Godiva entreated her lord to give up his fancied right; but in vain. At last, wishing to put an end to her importunities, he told her, either in a spirit of bitter jesting, or with a playful raillery

* When Dr. Johnson, among his other impatient accusations of our great republican, charged him with telling unwarrantable stories in his history, he must have overlooked this announcement; and yet, if we recollect, it is but in the second page of the fragment. So hasty, and blind, and liable to be put to shame, is prejudice.

that could not be bitter with so sweet an earnestness, that he would give up his tax, provided she rode through the city of Coventry, naked. She took him at his word. One may imagine the astonishment of a fierce, unlettered chieftain, not untinged with chivalry, at hearing a woman, and that too of the greatest delicacy and rank, maintaining seriously her intention of acting in a manner contrary to all that was supposed fitting for her sex, and at the same time forcing upon him a sense of the very beauty of her conduct by its principled excess. It is probable, that as he could not prevail upon her to give up her design, he had sworn some religious oath when he made his promise; but be this as it may, he took every possible precaution to secure her modesty from hurt. The people of Coventry were ordered to keep within doors, to close up all their windows and outlets, and not to give a glance into the streets upon pain of death. The day came; and Coventry, it may be imagined, was silent as death. The lady went out at the palace door, was set on horseback, and at the same time divested of her wrapping garment, as if she had been going into a bath; then taking the fillet from her head, she let down her long and lovely tresses, which poured around her body like a veil; and so, with only her white legs. remaining conspicuous, took her gentle way through the streets.*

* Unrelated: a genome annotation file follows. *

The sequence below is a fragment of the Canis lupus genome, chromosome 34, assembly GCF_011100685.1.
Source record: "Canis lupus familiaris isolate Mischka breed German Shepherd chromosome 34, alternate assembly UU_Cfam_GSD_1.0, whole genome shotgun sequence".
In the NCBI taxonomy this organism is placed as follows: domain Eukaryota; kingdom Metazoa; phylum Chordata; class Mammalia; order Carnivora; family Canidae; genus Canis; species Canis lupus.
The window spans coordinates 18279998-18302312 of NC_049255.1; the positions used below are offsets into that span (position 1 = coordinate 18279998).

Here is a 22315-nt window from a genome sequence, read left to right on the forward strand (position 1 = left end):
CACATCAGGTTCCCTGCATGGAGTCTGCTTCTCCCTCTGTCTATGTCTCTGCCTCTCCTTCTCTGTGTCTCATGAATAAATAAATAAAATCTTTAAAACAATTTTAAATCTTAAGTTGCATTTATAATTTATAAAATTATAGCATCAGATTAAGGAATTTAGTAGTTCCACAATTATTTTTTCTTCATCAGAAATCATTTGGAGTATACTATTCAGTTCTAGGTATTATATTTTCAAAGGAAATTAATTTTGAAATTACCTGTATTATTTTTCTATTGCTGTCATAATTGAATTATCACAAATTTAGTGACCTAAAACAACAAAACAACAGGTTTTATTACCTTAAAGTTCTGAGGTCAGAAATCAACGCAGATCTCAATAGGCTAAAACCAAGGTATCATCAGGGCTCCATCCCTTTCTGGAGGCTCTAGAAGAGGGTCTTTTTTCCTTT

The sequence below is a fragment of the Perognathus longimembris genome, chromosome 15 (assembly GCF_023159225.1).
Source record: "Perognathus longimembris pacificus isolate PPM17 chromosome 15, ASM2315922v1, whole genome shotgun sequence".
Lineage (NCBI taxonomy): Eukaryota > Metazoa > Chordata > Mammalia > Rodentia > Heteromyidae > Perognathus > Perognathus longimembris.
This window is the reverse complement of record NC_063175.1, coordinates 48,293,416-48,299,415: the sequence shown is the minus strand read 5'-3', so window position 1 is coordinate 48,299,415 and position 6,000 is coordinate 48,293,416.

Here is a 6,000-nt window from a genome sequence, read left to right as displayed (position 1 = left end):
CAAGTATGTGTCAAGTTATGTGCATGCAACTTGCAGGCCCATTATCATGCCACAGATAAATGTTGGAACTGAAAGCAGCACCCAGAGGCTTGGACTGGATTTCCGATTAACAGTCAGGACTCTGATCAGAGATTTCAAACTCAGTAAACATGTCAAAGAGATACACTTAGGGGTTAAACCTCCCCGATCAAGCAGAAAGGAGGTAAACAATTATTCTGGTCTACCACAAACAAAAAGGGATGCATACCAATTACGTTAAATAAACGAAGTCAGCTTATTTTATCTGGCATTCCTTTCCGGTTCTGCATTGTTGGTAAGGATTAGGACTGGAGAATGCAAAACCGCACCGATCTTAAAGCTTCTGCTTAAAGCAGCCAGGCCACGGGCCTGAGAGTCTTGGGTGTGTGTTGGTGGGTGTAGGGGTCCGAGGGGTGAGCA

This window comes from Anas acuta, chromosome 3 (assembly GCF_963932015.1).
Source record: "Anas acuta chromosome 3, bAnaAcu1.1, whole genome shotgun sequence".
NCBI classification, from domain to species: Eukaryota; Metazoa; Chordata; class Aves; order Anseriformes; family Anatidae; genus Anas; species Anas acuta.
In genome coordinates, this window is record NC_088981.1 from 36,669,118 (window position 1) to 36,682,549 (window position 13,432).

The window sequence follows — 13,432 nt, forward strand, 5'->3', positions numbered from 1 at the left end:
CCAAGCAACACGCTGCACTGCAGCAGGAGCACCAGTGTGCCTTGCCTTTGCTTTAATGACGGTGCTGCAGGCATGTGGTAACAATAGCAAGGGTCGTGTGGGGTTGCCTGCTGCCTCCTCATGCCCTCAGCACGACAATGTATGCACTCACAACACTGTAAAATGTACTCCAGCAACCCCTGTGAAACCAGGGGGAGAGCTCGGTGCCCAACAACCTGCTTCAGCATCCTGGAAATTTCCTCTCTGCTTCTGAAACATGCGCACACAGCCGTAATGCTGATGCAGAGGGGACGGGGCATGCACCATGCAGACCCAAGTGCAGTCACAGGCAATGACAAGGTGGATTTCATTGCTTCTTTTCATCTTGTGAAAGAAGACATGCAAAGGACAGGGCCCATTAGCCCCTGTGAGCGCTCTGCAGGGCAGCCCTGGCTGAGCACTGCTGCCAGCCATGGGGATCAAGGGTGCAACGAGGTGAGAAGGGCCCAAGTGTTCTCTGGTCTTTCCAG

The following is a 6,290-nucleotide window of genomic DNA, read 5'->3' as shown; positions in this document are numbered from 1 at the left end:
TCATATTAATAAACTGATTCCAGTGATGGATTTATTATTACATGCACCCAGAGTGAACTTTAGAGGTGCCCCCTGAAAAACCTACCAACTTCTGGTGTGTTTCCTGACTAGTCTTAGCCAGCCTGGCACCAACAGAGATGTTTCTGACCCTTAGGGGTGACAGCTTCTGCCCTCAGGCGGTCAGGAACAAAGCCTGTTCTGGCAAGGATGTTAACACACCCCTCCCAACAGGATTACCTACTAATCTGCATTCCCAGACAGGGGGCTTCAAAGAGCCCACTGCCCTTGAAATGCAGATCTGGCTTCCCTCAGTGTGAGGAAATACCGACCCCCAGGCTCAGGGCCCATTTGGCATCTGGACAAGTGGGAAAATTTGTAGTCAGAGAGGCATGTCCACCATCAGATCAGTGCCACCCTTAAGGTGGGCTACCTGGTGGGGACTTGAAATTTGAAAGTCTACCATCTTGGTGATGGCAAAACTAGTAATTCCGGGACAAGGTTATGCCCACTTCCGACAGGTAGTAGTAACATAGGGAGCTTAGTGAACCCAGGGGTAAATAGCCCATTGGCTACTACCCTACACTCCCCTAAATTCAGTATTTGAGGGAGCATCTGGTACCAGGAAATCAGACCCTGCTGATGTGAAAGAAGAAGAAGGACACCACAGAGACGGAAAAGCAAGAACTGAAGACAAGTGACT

What scene can be more touching to the imagination—beauty, modesty, feminine softness, a daring sympathy; an extravagance, producing by the nobleness of its object and the strange gentleness of its means, the grave and profound effect of the most reverend custom. We may suppose the scene taking place in the warm noon; the doors all shut, the windows closed; the Earl and his court serious and wondering; the other inhabitants, many of them gushing with grateful tears, and all reverently listening to hear the footsteps of the horse; and lastly, the lady herself, with a downcast but not a shamefaced

• 66 Nuda," says Matthew of Westminster, " equum ascendens, crines capitis et tricas dissolvens, corpus suum totum, præter crura candidissima, inde velavit." See Selden's Notes to the Polyolbion of Drayton: Song 13. It is Selden from whom we learn, that Leofric was Earl of Leicester, and the other particulars of him mentioned above. The Earl was buried at Coventry; his Countess most probably in the same tomb.

eye, looking towards the earth through her flowing locks, and riding through the dumb and deserted streets, like an angelic spirit.

It was an honorable superstition in that part of the country, that a man who ventured to look at the fair saviour of his native town, was said to have been struck blind. But the vulgar use to which this superstition has been turned by some writers of late times, is not so honorable. The whole story is as unvulgar and as sweetly serious as can be conceived.